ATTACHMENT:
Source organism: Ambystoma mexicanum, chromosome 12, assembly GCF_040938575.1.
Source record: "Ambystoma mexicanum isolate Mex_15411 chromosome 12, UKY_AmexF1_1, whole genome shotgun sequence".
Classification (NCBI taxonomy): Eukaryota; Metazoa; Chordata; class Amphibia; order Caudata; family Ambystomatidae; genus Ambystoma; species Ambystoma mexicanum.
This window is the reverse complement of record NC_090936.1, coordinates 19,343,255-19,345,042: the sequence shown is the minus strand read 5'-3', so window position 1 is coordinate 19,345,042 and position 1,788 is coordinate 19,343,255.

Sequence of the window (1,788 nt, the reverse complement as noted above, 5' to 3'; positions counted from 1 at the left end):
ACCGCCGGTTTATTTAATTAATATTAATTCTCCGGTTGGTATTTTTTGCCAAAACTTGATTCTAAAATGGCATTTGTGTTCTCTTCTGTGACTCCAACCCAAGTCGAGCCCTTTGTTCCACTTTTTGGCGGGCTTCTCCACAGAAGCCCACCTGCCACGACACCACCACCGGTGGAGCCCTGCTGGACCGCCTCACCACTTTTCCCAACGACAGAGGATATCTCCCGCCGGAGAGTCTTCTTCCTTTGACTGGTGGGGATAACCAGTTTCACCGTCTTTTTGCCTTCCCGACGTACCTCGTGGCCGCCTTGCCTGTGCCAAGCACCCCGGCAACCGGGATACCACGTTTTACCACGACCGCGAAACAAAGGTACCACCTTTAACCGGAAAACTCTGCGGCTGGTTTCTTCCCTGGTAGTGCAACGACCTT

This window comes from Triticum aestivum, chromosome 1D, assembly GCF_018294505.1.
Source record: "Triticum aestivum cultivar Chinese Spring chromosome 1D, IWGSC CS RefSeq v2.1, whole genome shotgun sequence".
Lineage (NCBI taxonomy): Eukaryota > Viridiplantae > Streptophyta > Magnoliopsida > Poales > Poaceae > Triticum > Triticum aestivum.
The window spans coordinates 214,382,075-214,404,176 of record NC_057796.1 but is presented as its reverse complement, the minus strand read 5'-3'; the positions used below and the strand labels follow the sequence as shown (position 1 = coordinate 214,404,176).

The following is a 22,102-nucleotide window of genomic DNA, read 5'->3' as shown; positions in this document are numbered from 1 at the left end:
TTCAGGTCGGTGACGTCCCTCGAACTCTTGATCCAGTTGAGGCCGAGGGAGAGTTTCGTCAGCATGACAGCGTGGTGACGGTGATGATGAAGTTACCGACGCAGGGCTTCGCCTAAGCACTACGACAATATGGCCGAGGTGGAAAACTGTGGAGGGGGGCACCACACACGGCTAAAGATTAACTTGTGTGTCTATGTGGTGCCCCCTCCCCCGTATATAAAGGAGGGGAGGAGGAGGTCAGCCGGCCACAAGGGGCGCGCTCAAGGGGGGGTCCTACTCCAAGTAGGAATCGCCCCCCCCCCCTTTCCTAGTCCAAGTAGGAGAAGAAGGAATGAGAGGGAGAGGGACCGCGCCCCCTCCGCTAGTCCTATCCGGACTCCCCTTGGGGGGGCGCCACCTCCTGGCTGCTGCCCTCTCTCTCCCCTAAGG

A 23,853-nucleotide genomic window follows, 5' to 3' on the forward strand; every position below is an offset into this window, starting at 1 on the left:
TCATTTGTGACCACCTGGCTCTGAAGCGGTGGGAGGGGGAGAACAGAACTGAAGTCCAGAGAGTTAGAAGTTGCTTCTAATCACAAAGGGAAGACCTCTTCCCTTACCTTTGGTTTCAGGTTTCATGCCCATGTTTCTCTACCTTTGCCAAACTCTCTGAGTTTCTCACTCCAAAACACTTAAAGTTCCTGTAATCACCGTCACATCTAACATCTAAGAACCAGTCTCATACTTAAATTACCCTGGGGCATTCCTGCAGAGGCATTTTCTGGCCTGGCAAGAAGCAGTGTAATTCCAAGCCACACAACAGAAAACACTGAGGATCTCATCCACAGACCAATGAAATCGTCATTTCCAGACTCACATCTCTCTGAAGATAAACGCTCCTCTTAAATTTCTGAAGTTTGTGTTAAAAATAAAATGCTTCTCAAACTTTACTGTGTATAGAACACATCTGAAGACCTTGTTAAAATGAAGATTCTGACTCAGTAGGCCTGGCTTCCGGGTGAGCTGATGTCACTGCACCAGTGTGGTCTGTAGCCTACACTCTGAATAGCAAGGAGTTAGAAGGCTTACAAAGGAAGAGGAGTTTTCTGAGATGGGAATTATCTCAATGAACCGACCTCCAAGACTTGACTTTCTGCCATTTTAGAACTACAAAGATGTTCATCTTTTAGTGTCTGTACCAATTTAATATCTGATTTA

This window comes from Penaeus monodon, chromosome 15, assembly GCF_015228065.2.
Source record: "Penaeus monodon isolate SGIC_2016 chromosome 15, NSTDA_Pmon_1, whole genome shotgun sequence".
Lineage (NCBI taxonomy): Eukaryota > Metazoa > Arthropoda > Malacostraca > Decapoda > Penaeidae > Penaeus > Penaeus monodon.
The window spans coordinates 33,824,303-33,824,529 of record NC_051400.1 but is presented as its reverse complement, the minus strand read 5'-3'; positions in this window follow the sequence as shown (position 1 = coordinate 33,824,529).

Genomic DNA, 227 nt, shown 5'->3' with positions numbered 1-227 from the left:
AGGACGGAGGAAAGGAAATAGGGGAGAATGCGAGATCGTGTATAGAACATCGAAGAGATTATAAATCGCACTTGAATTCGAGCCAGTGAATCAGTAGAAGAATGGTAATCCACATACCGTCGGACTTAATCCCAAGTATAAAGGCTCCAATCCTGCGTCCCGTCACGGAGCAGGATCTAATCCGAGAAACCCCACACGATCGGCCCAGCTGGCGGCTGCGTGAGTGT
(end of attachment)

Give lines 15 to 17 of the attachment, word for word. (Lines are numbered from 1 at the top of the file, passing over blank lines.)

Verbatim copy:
This window comes from Penaeus monodon, chromosome 15, assembly GCF_015228065.2.
Source record: "Penaeus monodon isolate SGIC_2016 chromosome 15, NSTDA_Pmon_1, whole genome shotgun sequence".
Lineage (NCBI taxonomy): Eukaryota > Metazoa > Arthropoda > Malacostraca > Decapoda > Penaeidae > Penaeus > Penaeus monodon.